Statesman Journal BOOKS Sunday, October 14, 2001

Buildings Come Alive in 'When Buildings Speak'

By Dan Hays

Sometimes the making of books presents hazards that aren't immediately obvious.

Alice Cotton of Portland, as an example, found herself under intense scrutiny when she was doing some research. She was taking pictures of the exterior of the Governor's home in Salem, in fact, when she was approached by a security guard who told her that her prolonged presence outside the house was “making people nervous.”

That research was for her new book, When Buildings Speak. While the book has an accurate text describing and giving the history of the 20 Oregon buildings she covers, its real reason for being is the art it contains.

Cotton, you see, is a professional illustration artist who recently has developed a passion for drawing historical buildings.

And "Passion" is the operative word. You can feel and see and almost touch the love Cotton has for her subjects as you look through her book. Her lines are clear and precise, her renderings accurate of the outward appearance of her subjects. But what comes through most is the inner life of the buildings, their dignity and personality.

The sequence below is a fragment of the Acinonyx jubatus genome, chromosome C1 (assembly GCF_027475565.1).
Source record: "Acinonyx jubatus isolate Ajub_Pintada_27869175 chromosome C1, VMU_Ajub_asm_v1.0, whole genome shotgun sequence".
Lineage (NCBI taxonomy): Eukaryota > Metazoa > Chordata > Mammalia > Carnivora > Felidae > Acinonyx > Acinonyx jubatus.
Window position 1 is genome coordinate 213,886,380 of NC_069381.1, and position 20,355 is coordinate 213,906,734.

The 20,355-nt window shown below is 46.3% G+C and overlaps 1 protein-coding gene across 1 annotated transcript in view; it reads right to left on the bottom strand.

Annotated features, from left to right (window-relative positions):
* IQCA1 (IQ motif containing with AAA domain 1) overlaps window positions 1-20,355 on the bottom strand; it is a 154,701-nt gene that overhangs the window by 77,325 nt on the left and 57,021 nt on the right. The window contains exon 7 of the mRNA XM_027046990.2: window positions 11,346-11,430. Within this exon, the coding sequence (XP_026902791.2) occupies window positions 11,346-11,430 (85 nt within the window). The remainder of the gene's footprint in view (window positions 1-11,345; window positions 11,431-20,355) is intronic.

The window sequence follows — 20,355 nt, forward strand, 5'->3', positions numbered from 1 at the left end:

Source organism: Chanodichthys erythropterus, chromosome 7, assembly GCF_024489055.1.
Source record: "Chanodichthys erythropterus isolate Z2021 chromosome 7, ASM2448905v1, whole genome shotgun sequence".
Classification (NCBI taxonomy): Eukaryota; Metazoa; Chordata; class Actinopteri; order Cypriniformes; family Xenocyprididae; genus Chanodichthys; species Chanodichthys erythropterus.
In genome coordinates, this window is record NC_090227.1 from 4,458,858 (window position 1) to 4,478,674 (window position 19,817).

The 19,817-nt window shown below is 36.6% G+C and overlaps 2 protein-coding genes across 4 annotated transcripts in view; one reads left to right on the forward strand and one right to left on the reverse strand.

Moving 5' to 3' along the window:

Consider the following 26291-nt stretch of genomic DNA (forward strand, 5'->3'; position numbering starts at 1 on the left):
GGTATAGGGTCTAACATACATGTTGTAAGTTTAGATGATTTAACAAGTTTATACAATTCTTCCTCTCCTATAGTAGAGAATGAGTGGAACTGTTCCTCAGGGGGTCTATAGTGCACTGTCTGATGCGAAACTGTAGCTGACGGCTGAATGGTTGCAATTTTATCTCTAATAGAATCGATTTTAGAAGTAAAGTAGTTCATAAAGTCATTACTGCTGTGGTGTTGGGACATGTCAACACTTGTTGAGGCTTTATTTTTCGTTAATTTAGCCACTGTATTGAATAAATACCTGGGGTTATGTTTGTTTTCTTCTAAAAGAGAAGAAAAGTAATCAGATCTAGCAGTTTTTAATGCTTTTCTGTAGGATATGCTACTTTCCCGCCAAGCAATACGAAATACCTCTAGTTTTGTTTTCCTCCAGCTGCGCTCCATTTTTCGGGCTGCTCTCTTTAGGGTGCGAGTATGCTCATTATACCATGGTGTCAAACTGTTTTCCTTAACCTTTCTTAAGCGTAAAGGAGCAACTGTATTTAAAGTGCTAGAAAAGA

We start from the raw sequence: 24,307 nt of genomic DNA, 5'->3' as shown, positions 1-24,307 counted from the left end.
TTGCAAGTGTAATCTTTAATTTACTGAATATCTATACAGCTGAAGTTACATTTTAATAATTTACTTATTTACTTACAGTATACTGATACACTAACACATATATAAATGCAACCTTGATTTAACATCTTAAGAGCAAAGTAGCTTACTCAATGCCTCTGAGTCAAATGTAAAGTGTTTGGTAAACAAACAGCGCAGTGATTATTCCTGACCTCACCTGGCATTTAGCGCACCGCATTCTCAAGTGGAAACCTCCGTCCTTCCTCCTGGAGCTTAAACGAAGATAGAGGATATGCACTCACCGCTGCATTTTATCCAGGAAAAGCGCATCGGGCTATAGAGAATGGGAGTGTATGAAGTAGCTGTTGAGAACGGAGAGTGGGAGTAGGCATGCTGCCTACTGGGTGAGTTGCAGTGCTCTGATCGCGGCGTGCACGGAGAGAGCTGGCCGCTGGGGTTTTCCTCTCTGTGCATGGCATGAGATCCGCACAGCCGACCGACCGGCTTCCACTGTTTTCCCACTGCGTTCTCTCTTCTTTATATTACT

Sometimes she renders the buildings within their landscape, sometimes she separates them out and lets them stand alone. Her choices always are wise, her perceptions deep and compelling. That may be because she understands classic architecture so well - she does, after all, live in a Craftsman bungalow built in 1912 - or it may be because as an artist she can step inside things, see what they really are, then render them for rest of us, complete with the inner life she touched.

Because When Buildings Speak is self-published by Cotton's own Artemis Publishing (extremely well, published by the way, beautifully designed and printed, with perfect paper stock), it might be difficult to find. But it will richly reward all those who make the effort to find it.